"In the Hartman blind, the inventor has succeeded in devising a sliding blind which can be readily attached to the ordinary window frame, and readily removed there from."
The wood blind slides in the window frame, and remains in
any desired position. The wood blind is held in place by means of
steel springs (concealed from view), as shown in Figs. 1, which
exhibit the appearance of the wood blind in use, and in various
positions. They are made in three or more parts or sections, each moved independently of the other and, according to the size of the window to be furnished, in two, three or four panels in width. The sliding feature of these blinds has obvious advantages over the old form of hinged blinds, in that it avoids the unpleasant rattling which most of us are familiar with, and the tangling with the curtains, while it does not interfere with plants or flowers on the window sills.
The sliding feature of these wood blinds has obvious
advantages over the old form of hinged wood blinds, in that it avoids
the unpleasant rattling which most of us are familiar with, and
the tangling with the curtains, while the wood blinds do not interfere with
plants or flowers on the window sills. These blinds are much less liable than the old style blinds to get out of order, and that they will in consequence outwear several sets of the old form. To this should be added the advantage that the Hartman blinds may be readily adapted to any ordinary window frame, and adjusted in working order in an hour by any mechanic of ordinary skill, and removed in a moment if necessary. To adjust in position a set of the old style hinged blinds is about a half days work. To state the case briefly, the Hartman blinds are claimed to have all the advantages of the old-style hinged inside blinds in respect to elegance of appearance, without any of their in conveniences. The evidence on this point will shortly given.
Where the window frame admits of it, the
wood blind guides are carried entirely down to the floor, so that when
desired the wood blinds may be neatly stored out of the way below the window
sashes, and either in front of the panel-back, as shown in Fig. 2. In regard to construction, the essential features will be understood from the following description: Where the window frame admits of it, the blind guides are carried entirely down to the floor, so that when desired the blinds may be neatly stored out of the way below the window sashes, and either in front of the panel-back, as shown in Fig. 2, or behind it, as shown in Fig. 4, which represents the blinds thus neatly stowed away in a pocket, with the panel-back in front of the blinds.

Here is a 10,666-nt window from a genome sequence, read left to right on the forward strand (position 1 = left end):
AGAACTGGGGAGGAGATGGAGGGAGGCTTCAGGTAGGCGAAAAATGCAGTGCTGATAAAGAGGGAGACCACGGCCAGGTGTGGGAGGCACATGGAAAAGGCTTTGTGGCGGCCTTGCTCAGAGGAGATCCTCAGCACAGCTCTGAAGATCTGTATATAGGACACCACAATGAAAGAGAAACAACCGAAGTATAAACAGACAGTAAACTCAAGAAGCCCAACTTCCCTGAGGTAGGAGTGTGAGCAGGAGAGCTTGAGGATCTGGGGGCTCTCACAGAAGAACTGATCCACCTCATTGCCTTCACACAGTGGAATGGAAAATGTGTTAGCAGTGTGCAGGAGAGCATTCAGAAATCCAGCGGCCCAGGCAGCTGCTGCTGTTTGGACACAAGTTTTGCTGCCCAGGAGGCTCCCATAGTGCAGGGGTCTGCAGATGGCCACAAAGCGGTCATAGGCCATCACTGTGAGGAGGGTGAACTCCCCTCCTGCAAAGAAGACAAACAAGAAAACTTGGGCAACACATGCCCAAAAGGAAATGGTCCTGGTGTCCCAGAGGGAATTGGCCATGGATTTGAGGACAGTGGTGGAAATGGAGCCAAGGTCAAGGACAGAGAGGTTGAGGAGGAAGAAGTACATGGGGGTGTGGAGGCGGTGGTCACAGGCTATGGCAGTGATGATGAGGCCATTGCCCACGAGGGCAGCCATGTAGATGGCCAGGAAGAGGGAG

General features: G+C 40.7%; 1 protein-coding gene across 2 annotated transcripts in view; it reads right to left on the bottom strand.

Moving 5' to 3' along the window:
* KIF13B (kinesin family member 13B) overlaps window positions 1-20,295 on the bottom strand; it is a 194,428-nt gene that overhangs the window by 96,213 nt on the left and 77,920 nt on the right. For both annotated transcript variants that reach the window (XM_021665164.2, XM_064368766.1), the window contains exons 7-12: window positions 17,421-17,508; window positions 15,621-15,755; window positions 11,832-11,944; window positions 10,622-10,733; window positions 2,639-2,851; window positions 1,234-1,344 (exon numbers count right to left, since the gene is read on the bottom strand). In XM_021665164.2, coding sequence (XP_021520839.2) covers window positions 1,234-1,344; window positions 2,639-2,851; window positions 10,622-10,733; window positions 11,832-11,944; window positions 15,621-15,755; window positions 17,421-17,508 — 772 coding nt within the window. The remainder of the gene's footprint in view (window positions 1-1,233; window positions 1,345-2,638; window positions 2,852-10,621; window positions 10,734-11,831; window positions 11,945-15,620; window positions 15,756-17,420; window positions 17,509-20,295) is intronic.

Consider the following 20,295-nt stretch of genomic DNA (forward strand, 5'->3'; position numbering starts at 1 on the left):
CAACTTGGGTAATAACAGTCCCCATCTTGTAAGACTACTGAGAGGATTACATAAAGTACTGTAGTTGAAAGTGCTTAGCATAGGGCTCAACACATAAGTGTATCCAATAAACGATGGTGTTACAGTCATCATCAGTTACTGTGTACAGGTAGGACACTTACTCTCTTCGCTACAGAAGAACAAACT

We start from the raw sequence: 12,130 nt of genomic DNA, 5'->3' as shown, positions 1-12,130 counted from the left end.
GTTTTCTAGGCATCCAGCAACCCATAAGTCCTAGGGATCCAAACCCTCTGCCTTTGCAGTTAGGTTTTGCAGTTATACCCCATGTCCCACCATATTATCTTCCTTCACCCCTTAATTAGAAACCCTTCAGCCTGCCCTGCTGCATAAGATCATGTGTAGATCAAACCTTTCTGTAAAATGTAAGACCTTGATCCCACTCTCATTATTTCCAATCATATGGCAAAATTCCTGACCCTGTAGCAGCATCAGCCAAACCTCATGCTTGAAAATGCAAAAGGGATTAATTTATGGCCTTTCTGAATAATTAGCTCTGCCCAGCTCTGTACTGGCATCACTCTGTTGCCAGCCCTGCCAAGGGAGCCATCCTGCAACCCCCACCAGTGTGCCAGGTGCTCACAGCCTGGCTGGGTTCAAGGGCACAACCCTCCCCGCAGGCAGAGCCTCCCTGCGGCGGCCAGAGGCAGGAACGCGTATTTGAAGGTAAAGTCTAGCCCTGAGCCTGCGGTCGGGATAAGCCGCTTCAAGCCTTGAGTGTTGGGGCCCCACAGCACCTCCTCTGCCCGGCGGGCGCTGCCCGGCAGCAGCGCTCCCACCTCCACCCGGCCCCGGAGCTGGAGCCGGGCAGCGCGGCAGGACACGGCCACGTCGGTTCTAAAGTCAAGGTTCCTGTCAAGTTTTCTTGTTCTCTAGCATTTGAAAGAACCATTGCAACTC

In this case, a hinged lid, or sill, is provided, which, when the blinds have been lowered into the pocket, closes it up. This is shown in section in Fig. 3, the dotted curve exhibiting the movement of the lid in opening or closing over the aperture in the panel-back. Figs. 3 and 4, for example, exhibit the above-named arrangement of a receptacle behind the window panel, into which the blinds may be stowed out of sight and covered with a suitable hinged sill.
The blinds in no way interfere with the simultaneous use of the ordinary window roller-shade, which may either be adjusted neatly between the sashes and the blinds, or, if so preferred, entirely inside the latter. Quite a variety of plans may be used to attach the blinds to the window frames.
Fig. 5 represents one of the many ways of constructing a window frame for the use of this blind, when the frames are made new, showing the location of the guide-way for the blinds, so set back on a sub-jamb as not to interfere with the taking out of the sash, and thus retaining the usual sash stop in the proper place. It is, however, not necessary to construct special window frames for the reception of these blinds, as they can readily be placed in any ordinary frame, as the guide-way can easily be attached to the jambs inside the sash, and the blinds fitted to slide in them.
represents a perspective view of a new style of wood blinds, which may present certain conveniences. The wood blinds may be described as
follows: It is termed the
“Novelty,” and the wood blind section is made in the usual manner, but
the inside divisions of the sections are made to swing on hinges, so
as to open and shut the wood blinds at pleasure. The section slides up and down in
connection with other sections, of which it constitutes a part. This
swinging may be applied also to any of the other styles of wood blinds if
desired. To remove the wood blinds from the window frames, it is only
necessary to press each section sideways against the springs,
flattening them far enough to enable the stile on the ether side of
the section to pass out of the groove on that side, when the section
is easily withdrawn; by reversing the operation, the section is